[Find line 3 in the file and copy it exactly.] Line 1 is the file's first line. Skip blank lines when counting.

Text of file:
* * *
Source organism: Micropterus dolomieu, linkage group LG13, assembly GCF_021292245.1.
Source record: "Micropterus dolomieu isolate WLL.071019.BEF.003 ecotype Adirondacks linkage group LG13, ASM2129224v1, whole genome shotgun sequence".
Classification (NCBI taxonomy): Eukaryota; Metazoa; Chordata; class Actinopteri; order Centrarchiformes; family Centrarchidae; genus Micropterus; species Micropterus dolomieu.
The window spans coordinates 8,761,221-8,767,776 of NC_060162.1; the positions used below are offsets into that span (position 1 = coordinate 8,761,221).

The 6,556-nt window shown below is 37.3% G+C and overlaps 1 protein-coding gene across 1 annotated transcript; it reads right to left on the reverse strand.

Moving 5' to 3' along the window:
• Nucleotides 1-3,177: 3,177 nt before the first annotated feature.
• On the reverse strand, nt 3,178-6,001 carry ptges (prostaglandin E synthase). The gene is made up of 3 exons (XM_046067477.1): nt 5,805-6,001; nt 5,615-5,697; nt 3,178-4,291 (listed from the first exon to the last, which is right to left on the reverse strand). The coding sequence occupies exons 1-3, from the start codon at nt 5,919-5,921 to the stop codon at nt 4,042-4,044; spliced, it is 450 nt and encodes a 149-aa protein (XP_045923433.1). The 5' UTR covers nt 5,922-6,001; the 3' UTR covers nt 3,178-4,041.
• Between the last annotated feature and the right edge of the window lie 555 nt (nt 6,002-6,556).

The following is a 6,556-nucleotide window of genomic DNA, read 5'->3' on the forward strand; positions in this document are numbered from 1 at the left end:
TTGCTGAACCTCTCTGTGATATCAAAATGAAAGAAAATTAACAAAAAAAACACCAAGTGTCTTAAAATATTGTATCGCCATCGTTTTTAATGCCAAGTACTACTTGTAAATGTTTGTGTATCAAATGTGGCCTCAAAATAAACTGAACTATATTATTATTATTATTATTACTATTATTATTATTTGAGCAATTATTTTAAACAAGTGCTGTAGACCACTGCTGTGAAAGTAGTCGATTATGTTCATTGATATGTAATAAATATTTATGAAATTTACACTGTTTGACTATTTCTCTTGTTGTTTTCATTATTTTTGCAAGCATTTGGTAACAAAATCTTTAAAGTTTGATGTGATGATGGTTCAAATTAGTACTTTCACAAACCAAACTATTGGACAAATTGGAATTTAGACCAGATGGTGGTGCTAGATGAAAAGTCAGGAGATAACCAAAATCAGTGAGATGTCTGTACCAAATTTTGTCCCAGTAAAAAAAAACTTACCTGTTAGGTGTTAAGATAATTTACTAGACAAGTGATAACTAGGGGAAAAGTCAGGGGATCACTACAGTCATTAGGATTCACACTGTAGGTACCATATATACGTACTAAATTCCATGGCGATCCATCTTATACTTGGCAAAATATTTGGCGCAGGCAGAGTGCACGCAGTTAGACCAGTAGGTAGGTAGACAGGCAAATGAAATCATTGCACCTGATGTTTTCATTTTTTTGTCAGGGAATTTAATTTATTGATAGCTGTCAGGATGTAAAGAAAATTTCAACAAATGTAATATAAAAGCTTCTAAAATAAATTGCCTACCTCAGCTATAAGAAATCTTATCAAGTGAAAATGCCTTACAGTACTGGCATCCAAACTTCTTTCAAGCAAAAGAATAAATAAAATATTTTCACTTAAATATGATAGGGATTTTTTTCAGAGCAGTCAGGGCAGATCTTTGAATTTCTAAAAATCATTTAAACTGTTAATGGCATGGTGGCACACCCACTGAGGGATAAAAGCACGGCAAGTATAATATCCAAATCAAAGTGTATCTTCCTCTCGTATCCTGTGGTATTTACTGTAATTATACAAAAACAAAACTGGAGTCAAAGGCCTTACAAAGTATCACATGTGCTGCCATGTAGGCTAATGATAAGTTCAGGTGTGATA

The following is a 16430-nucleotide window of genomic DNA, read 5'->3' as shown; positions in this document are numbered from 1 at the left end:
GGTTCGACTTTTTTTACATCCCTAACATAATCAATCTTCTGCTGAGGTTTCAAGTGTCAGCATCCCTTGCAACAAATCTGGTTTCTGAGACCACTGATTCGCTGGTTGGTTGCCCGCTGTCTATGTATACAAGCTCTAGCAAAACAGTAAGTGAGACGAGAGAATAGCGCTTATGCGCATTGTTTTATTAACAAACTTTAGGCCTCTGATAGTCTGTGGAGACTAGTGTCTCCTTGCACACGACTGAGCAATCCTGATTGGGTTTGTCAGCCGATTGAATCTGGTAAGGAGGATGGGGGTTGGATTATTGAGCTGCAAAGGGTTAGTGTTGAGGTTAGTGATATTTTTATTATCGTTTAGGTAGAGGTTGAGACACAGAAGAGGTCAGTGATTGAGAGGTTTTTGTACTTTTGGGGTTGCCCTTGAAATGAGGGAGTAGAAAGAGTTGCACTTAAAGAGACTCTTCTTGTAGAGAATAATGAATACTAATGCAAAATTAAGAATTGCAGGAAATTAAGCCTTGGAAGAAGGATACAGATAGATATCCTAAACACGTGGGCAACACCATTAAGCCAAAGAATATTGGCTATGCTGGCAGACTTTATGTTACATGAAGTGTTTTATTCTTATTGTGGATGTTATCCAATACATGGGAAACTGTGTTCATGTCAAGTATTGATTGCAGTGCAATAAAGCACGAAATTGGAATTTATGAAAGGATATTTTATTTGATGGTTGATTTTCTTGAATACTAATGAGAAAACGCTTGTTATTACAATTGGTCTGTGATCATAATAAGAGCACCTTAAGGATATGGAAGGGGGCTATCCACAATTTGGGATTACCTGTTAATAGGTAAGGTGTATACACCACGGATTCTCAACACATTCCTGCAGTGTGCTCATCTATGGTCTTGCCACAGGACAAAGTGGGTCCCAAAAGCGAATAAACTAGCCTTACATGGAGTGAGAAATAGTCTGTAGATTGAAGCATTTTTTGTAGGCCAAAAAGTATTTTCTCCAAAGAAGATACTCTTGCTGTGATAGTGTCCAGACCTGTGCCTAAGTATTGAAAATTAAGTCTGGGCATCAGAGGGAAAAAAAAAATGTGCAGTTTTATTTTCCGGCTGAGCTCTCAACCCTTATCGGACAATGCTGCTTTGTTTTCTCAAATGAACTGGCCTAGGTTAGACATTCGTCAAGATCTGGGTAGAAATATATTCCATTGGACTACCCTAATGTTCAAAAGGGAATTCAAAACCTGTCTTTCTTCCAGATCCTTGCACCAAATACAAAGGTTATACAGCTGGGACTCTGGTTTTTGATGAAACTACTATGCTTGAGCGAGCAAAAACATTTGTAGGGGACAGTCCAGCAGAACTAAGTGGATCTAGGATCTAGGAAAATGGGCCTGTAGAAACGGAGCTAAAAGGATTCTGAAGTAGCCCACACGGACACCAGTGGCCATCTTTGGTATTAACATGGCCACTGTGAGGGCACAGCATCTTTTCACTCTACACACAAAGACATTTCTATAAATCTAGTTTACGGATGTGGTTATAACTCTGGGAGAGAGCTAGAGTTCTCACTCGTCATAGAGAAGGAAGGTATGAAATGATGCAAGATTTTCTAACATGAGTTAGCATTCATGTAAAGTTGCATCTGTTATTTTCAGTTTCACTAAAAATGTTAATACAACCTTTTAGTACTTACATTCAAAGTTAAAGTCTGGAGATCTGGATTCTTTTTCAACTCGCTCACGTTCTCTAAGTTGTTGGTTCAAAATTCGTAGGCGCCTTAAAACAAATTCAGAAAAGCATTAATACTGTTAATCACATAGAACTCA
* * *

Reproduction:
Classification (NCBI taxonomy): Eukaryota; Metazoa; Chordata; class Actinopteri; order Centrarchiformes; family Centrarchidae; genus Micropterus; species Micropterus dolomieu.